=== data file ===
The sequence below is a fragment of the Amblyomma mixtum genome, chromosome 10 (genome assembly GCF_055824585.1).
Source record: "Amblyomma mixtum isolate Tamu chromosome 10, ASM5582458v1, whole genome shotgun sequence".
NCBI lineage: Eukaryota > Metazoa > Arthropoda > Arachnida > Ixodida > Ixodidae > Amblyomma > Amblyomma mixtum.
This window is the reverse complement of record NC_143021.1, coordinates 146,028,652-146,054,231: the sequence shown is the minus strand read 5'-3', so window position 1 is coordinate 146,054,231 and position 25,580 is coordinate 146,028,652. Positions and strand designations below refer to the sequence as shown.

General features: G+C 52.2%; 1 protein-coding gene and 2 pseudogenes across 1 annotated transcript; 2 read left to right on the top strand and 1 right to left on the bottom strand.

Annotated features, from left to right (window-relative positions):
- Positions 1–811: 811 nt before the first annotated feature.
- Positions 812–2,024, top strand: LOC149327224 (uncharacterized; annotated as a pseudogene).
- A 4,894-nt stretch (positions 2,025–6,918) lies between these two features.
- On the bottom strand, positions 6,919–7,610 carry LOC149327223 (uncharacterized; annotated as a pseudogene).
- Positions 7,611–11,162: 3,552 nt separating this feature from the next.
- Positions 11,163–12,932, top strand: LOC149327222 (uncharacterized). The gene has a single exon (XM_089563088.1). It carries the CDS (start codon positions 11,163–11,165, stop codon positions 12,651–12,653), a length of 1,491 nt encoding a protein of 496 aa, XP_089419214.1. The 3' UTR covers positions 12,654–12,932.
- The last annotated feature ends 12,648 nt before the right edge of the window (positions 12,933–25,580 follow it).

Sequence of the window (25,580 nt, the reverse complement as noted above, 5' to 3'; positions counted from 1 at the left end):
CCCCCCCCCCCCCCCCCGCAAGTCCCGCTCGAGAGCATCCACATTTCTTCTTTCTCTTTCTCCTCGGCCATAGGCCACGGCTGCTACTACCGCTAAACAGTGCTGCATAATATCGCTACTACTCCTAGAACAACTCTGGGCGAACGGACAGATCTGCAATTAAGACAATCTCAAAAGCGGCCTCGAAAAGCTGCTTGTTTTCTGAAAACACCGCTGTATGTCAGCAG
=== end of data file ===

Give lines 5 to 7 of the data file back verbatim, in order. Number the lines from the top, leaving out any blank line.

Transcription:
General features: G+C 52.2%; 1 protein-coding gene and 2 pseudogenes across 1 annotated transcript; 2 read left to right on the top strand and 1 right to left on the bottom strand.

Annotated features, from left to right (window-relative positions):
- Positions 1–811: 811 nt before the first annotated feature.